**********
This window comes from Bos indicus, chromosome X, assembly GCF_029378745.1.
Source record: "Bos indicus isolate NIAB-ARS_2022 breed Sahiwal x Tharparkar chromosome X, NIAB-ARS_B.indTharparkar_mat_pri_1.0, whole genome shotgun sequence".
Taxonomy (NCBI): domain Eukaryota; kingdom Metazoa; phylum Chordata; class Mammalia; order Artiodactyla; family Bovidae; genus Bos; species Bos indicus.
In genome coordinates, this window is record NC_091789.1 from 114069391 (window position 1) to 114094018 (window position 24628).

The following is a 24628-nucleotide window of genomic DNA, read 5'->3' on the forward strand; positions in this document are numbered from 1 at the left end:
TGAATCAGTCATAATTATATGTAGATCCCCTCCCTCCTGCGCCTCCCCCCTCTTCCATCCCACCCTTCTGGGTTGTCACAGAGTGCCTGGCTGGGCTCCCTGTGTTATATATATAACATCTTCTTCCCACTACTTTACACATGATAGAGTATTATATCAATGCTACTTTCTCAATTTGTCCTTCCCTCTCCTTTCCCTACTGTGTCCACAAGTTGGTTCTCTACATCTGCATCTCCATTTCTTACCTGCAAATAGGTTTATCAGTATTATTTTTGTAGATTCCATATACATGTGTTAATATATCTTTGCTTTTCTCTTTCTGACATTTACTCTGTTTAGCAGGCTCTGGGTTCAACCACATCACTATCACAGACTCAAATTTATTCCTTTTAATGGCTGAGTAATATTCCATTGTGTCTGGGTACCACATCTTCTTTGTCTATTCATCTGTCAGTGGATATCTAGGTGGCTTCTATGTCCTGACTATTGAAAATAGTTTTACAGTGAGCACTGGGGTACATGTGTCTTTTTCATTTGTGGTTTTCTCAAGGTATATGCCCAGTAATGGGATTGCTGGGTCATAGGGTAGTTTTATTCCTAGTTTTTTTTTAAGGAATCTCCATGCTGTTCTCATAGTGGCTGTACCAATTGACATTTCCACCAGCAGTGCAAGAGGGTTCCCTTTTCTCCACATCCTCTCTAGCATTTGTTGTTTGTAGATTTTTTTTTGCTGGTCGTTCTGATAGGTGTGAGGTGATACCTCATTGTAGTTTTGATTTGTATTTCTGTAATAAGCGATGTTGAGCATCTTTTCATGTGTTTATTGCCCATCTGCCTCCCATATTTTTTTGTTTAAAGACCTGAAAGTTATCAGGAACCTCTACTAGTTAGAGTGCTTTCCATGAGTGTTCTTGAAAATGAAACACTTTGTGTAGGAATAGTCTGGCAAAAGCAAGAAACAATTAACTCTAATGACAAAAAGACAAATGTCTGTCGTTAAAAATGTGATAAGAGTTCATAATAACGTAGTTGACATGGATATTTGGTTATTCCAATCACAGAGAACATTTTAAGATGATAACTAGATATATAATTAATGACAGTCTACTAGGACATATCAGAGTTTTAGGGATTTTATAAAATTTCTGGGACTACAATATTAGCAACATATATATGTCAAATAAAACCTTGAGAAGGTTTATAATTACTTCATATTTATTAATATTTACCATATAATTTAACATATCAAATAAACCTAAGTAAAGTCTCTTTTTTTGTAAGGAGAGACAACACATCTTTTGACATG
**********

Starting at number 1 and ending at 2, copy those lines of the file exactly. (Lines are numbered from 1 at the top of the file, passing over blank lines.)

This window comes from Bos indicus, chromosome X, assembly GCF_029378745.1.
Source record: "Bos indicus isolate NIAB-ARS_2022 breed Sahiwal x Tharparkar chromosome X, NIAB-ARS_B.indTharparkar_mat_pri_1.0, whole genome shotgun sequence".